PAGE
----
Watch your language!

I have been doing morning meditations using an app called The Daily Calm. At the end of each meditation, a graphic comes up summarizing the most important point of the day’s “lesson.” Today it was language.

Shortly after I finished my meditation, I went to peruse Facebook (big surprise, I know), and came across a link to an article about the enduring pain of childhood verbal abuse. I thought this was an amazing bit of serendipity and probably what I should talk about today.

I grew up in a household where praise was not easily thrown around. (Okay, it was never thrown around.) If I misbehaved, I was told that there was clearly something wrong with me – perhaps it was that fever I’d had when I was a child, perhaps I was just intrinsically bad. I was generally a well-behaved child, and any bad behavior was normal for a kid of my age, whether that age was 4 or 14. (And really, how bad could a 4 year old be that would warrant someone calling the recorded weather and saying, “Hello, police? I have a bad little girl here. Can you come and get her?” in a voice loud enough for the terrified 4-year-old to hear, resulting in said child groveling in tears at your feet???) This kind of approach led me into a cycle of shame that took me a very long time to get over. I worried that perhaps there was something wrong with me. That I was fooling everyone with my so-called “talent” and that I was a fraud.

Despite that upbringing, I grew up to make choices that my mother didn’t like – I went to college and graduate school for music, a field both parents disapproved of, I moved across country, I left a marriage that made me unhappy, I learned to drive stick shift (so unfeminine!), I dyed my hair auburn, I opened my own voice studio instead of settling for a day job – and I was and am happy. (Surprisingly, my not having children was never an issue.)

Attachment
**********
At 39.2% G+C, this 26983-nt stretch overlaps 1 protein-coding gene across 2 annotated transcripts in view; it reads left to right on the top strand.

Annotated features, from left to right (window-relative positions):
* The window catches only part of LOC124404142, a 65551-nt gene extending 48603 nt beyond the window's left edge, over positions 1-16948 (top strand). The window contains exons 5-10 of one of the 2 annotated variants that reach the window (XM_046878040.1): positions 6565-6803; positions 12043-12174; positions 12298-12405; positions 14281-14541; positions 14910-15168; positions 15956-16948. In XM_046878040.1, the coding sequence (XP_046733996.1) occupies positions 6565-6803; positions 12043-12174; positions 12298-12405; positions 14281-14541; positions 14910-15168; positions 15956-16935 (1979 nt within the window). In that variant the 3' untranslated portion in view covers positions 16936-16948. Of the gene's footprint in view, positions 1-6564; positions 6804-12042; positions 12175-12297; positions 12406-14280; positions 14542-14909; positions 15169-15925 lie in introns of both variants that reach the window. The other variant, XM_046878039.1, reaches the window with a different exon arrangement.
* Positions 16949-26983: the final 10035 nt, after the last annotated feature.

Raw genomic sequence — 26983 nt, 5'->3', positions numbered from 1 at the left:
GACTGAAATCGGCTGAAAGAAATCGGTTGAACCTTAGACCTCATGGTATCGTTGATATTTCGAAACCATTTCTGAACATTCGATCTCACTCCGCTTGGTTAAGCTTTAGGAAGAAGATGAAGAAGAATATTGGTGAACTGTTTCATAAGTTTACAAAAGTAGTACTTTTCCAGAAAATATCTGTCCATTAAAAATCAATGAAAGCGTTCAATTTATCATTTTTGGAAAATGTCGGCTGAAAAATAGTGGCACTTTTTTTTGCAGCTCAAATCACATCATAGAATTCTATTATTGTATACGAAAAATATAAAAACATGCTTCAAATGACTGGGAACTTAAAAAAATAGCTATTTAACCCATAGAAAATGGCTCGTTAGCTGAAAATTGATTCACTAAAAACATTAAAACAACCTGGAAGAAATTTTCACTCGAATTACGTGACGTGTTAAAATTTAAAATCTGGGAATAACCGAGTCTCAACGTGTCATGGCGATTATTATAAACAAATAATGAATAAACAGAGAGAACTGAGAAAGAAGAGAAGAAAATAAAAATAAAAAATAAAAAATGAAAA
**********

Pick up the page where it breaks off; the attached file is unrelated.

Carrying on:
And I am very careful with my language with my students. I never want to shame anyone. Words have consequences. I’m honest with my students, but I always try to find the good in their efforts, even when I’m addressing vocal issues that need improvement. Sometimes I’ve slipped up. And often I’m not so careful with myself. But I’m working on it.

Published by Mezzoid Voice Studio

Christine Thomas-O'Meally, a mezzo soprano and voice teacher currently based in the Baltimore-DC area, has performed everything from the motets of J.S. Bach to the melodies of Irving Berlin to the minimalism of Philip Glass. As an opera singer and actress, she has appeared with companies such as Charm City Players, Spotlighters Theatre, Chicago Opera Theater, Opera Theater of Northern Virginia, Opera North, the Washington Savoyards, In Tandem Theatre, Windfall Theater, The Young Victorian Theater of Baltimore, and Skylight Opera Theatre. She created the role of The Woman in Red in Dominick Argento’s Dream of Valentino in its world premiere with the Washington Opera and Mary Pickersgill in O'er the Ramparts at its world premiere during the Bicentennial of Battle of Baltimore at the Community College of Baltimore County. Other roles include Mrs. Paroo in Music Man, Mother Abbess in Sound of Music, Dorabella in Cosi Fan Tutte, Marcellina in Le Nozze di Figaro, both Hansel and the Witch in Hansel & Gretel, and many roles in Gilbert & Sullivan operettas. Her performance as the Housekeeper in Man of La Mancha was honored with a WATCH award nomination. Ms. Thomas-O'Meally received an M.M. in vocal performance from the Peabody Conservatory in Baltimore. She regularly attends master classes and workshops in both performance and vocal pedagogy, and is certified in all three Levels of Somatic Voicework™ The LoVetri Method. Her students have performed on national and international tours of Broadway productions, at prestigious conservatories, and in regional theater throughout the country.

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